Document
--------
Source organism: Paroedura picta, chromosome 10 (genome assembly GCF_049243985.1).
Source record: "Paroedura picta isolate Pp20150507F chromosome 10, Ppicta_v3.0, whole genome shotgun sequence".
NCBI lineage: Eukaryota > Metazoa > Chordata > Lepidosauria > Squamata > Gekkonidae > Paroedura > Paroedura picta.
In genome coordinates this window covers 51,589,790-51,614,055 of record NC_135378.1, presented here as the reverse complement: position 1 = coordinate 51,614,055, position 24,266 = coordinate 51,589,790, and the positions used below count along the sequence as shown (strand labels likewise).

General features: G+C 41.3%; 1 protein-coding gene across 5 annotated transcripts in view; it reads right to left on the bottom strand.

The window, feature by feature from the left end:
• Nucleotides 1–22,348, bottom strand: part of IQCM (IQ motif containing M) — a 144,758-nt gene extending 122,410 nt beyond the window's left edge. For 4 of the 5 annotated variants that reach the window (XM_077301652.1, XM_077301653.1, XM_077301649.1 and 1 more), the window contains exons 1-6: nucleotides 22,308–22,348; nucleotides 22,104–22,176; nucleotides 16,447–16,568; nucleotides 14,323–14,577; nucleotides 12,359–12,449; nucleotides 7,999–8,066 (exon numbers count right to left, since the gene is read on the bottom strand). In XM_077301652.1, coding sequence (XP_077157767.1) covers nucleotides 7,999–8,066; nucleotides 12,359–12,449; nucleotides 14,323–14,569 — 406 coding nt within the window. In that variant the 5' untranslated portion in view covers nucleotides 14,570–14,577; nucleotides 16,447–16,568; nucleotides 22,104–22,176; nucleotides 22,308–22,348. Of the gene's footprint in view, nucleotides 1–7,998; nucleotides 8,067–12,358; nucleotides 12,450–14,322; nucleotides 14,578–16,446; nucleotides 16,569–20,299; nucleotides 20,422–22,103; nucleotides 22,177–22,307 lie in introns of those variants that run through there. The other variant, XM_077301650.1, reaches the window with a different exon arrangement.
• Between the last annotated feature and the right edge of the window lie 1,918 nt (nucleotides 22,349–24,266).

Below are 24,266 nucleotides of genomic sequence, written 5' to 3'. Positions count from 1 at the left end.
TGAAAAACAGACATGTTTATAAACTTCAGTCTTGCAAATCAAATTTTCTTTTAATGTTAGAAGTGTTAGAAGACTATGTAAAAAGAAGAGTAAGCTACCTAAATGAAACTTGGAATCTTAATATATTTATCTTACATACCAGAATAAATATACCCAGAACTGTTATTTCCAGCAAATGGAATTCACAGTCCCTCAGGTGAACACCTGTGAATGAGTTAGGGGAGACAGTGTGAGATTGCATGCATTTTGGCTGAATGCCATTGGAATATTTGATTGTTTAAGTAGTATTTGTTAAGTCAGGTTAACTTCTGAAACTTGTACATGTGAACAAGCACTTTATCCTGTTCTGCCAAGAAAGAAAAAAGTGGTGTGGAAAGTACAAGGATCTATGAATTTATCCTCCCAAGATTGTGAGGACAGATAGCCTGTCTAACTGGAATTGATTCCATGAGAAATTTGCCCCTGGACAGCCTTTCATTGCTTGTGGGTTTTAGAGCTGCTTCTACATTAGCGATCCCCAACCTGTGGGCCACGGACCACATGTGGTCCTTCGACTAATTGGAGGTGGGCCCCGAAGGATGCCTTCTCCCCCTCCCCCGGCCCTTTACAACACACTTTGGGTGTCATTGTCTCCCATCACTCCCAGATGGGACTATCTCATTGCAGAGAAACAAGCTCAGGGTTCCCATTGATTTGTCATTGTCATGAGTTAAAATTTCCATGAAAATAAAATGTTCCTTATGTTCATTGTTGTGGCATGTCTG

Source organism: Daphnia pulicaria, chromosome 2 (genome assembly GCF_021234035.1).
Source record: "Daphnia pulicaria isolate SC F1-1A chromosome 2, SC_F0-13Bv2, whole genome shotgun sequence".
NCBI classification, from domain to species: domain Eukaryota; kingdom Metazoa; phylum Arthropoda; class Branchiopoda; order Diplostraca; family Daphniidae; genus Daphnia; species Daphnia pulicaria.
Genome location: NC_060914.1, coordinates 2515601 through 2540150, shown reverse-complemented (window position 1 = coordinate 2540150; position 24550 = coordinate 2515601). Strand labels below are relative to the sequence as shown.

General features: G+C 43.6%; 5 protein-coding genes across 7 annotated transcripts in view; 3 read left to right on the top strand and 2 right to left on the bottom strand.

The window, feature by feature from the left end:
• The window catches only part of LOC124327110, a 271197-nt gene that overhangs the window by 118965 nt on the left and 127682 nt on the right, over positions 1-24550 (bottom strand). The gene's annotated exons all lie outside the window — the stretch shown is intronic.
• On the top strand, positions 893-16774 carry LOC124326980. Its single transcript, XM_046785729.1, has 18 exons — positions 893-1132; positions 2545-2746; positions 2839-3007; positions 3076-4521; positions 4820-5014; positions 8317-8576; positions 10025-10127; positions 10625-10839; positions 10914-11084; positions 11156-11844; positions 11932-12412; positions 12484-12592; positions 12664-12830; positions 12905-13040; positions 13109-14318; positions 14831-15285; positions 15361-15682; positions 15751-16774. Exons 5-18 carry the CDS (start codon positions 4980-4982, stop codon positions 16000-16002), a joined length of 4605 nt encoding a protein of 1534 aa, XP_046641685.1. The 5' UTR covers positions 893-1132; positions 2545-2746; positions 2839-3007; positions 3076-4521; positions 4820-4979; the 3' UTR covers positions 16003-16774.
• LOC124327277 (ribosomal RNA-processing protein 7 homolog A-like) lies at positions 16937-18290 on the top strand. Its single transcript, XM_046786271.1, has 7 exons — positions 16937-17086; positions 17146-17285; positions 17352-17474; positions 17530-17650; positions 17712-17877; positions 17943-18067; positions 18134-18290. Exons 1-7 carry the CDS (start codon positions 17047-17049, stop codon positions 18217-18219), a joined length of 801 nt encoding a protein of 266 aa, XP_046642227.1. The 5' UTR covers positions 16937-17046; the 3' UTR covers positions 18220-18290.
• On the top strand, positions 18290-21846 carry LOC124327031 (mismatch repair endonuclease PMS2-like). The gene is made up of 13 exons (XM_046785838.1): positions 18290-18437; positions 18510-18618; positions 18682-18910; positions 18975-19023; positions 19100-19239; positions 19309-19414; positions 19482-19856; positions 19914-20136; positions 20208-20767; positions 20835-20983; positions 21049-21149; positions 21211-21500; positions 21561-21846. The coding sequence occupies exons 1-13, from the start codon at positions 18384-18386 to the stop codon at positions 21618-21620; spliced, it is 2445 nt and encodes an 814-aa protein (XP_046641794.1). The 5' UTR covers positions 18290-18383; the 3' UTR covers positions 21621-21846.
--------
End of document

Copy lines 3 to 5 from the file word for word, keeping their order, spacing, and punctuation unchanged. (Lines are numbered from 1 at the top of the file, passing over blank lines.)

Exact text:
NCBI lineage: Eukaryota > Metazoa > Chordata > Lepidosauria > Squamata > Gekkonidae > Paroedura > Paroedura picta.
In genome coordinates this window covers 51,589,790-51,614,055 of record NC_135378.1, presented here as the reverse complement: position 1 = coordinate 51,614,055, position 24,266 = coordinate 51,589,790, and the positions used below count along the sequence as shown (strand labels likewise).

General features: G+C 41.3%; 1 protein-coding gene across 5 annotated transcripts in view; it reads right to left on the bottom strand.